This week’s Torah portion begins with listing the leaders from each of the Israelite tribes who are to be sent to spy out the land to which God has been leading them. Each one is described as a “nasi,” which means “leader.” R. Moshe Chaim Efraim of Sudilkov (18th century), in his work Degel Mahane Efraim, points out that the word “nasi” is comprised of two other Hebrew words: “Yesh” (“there is”) and “Aiyin” (“there is not”).
This insight calls to mind the famous kabbalistic doctrine of tizmtzum. Tizmtzum refers to the notion that, in order to make the Creation possible, God “contracted” or withdrew God’s reality in order to make room for the universe to come into existence in the vacuum left by God’s absence. Similarly, a good leader needs to know how to strategically “contract” his/her presence in order to allow the group or institution being led to grow and flourish. This doctrine is theologically paradoxical. If all reality is infused with Godliness, how can God be absent from reality? Perhaps the answer lies in a consideration of leadership.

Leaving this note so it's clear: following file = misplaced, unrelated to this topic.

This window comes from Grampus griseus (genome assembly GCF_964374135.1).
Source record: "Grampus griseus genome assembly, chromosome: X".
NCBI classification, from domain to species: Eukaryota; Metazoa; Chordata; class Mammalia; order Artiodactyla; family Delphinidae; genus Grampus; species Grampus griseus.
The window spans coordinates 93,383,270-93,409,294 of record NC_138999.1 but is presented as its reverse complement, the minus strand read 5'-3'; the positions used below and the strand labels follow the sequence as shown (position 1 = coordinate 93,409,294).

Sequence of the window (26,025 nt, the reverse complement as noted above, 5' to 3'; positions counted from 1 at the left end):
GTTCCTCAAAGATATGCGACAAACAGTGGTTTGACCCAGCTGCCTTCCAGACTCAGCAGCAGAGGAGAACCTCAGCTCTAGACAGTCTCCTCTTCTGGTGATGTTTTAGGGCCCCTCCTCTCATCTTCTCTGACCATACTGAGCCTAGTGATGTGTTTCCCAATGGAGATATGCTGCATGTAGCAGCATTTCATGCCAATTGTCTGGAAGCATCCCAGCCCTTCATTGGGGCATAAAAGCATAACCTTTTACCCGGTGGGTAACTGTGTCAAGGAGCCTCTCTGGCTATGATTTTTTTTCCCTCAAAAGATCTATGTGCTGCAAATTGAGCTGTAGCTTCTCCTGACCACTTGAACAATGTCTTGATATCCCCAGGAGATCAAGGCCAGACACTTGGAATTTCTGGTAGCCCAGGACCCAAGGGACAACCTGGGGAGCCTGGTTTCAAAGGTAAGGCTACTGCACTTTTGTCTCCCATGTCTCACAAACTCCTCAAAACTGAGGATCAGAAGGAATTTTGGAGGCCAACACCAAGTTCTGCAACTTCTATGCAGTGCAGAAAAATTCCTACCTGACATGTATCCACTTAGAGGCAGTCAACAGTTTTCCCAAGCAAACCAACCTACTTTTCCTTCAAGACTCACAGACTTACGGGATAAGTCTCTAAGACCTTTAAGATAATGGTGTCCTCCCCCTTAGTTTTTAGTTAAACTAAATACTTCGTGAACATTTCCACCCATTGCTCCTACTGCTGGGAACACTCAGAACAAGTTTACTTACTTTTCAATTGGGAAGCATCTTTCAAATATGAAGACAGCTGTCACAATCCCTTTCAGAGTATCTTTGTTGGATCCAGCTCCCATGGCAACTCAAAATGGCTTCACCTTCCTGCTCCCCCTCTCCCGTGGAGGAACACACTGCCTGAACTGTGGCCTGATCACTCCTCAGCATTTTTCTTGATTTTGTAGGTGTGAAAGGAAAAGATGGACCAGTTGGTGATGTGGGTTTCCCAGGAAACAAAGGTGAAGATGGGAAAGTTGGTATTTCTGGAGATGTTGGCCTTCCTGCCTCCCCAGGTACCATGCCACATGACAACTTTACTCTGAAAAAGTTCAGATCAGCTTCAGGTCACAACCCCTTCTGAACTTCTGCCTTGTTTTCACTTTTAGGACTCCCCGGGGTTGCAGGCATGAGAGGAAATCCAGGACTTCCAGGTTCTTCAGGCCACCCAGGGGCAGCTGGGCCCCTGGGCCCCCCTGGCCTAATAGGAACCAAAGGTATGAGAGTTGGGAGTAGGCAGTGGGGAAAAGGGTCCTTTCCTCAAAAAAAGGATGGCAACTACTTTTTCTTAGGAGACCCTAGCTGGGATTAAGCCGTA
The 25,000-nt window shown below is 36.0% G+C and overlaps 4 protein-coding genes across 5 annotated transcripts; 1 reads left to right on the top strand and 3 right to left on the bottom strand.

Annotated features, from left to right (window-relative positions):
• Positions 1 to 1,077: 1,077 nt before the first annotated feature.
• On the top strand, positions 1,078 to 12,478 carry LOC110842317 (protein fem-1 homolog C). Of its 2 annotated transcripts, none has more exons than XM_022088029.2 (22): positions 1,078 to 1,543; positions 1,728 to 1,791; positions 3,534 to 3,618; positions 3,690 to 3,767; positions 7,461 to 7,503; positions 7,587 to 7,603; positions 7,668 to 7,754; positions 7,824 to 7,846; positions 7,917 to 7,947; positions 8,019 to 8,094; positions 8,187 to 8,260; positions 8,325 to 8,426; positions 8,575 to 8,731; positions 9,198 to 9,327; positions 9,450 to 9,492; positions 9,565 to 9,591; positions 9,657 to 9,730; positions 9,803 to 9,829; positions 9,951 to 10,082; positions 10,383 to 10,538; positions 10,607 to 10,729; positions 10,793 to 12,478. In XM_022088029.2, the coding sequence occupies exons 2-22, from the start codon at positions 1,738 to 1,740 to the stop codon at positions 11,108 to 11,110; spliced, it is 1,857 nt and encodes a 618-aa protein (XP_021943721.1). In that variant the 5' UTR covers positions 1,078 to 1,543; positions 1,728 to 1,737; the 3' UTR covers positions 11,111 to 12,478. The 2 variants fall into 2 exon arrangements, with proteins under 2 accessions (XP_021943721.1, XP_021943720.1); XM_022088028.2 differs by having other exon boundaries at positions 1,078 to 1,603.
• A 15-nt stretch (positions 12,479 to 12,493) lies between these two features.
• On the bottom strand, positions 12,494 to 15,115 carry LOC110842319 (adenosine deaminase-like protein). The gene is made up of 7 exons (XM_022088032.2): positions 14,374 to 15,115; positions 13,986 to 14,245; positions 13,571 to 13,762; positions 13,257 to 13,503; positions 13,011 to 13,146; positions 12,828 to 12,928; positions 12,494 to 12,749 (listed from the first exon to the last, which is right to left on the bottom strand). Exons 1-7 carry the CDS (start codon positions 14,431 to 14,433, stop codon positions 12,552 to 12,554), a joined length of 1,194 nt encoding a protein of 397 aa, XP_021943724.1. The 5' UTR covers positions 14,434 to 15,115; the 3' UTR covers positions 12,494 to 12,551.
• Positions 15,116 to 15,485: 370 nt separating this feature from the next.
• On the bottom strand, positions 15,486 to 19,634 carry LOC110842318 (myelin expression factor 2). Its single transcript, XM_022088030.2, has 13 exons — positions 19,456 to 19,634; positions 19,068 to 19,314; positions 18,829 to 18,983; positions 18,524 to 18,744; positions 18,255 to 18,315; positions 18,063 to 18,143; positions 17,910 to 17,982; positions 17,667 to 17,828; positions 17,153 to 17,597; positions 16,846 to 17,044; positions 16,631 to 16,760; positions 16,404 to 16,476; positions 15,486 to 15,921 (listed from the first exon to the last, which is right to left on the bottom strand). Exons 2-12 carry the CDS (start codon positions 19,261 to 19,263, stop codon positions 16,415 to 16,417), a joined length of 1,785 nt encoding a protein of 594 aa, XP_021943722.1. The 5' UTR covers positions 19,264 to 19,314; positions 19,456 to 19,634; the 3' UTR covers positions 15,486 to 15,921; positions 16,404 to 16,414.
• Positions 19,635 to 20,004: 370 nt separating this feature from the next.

Leadership calls upon leaders to make choices. Some situations call for leading with “yesh”/“there is” – which means leading with substance, out in front and even forcefully, like a force of nature. Other situations call for “Aiyin”/“there is not;” a subtle, behind the scenes approach, in which the leader’s contribution may lie undetected, yet his/her impact sets in motion profound and enduring results. The former may call for courage and strength, whereas the latter depend more upon wisdom and humility.
Rabbi Mitch Levine